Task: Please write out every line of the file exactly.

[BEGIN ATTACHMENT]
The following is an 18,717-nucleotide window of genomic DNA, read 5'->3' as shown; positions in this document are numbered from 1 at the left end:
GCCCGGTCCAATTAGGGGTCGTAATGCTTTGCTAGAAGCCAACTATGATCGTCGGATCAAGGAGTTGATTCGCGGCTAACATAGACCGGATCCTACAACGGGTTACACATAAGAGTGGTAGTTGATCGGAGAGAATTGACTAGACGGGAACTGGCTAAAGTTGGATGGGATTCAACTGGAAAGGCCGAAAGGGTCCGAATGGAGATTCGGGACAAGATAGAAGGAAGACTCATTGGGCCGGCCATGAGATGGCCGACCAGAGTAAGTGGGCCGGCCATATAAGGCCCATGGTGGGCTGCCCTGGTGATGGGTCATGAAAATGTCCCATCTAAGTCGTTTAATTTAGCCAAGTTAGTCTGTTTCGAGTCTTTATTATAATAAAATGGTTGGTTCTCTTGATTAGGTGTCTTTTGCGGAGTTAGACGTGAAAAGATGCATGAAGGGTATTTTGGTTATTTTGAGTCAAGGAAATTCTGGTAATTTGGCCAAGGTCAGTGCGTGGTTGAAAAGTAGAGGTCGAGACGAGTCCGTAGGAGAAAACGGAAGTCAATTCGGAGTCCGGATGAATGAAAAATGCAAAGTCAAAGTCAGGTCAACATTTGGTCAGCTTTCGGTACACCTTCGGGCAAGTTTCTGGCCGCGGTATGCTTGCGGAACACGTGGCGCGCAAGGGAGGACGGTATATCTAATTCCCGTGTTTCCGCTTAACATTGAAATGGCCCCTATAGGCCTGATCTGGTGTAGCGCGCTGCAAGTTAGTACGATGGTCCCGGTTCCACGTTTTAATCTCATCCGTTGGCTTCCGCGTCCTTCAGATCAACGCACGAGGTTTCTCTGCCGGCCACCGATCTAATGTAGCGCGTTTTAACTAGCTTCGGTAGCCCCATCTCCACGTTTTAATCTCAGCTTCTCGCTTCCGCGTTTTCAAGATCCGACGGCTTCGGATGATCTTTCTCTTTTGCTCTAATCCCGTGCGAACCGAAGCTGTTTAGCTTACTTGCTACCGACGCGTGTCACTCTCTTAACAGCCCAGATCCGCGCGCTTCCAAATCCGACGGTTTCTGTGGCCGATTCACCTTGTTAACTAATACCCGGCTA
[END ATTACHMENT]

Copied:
The following is an 18,717-nucleotide window of genomic DNA, read 5'->3' as shown; positions in this document are numbered from 1 at the left end:
GCCCGGTCCAATTAGGGGTCGTAATGCTTTGCTAGAAGCCAACTATGATCGTCGGATCAAGGAGTTGATTCGCGGCTAACATAGACCGGATCCTACAACGGGTTACACATAAGAGTGGTAGTTGATCGGAGAGAATTGACTAGACGGGAACTGGCTAAAGTTGGATGGGATTCAACTGGAAAGGCCGAAAGGGTCCGAATGGAGATTCGGGACAAGATAGAAGGAAGACTCATTGGGCCGGCCATGAGATGGCCGACCAGAGTAAGTGGGCCGGCCATATAAGGCCCATGGTGGGCTGCCCTGGTGATGGGTCATGAAAATGTCCCATCTAAGTCGTTTAATTTAGCCAAGTTAGTCTGTTTCGAGTCTTTATTATAATAAAATGGTTGGTTCTCTTGATTAGGTGTCTTTTGCGGAGTTAGACGTGAAAAGATGCATGAAGGGTATTTTGGTTATTTTGAGTCAAGGAAATTCTGGTAATTTGGCCAAGGTCAGTGCGTGGTTGAAAAGTAGAGGTCGAGACGAGTCCGTAGGAGAAAACGGAAGTCAATTCGGAGTCCGGATGAATGAAAAATGCAAAGTCAAAGTCAGGTCAACATTTGGTCAGCTTTCGGTACACCTTCGGGCAAGTTTCTGGCCGCGGTATGCTTGCGGAACACGTGGCGCGCAAGGGAGGACGGTATATCTAATTCCCGTGTTTCCGCTTAACATTGAAATGGCCCCTATAGGCCTGATCTGGTGTAGCGCGCTGCAAGTTAGTACGATGGTCCCGGTTCCACGTTTTAATCTCATCCGTTGGCTTCCGCGTCCTTCAGATCAACGCACGAGGTTTCTCTGCCGGCCACCGATCTAATGTAGCGCGTTTTAACTAGCTTCGGTAGCCCCATCTCCACGTTTTAATCTCAGCTTCTCGCTTCCGCGTTTTCAAGATCCGACGGCTTCGGATGATCTTTCTCTTTTGCTCTAATCCCGTGCGAACCGAAGCTGTTTAGCTTACTTGCTACCGACGCGTGTCACTCTCTTAACAGCCCAGATCCGCGCGCTTCCAAATCCGACGGTTTCTGTGGCCGATTCACCTTGTTAACTAATACCCGGCTA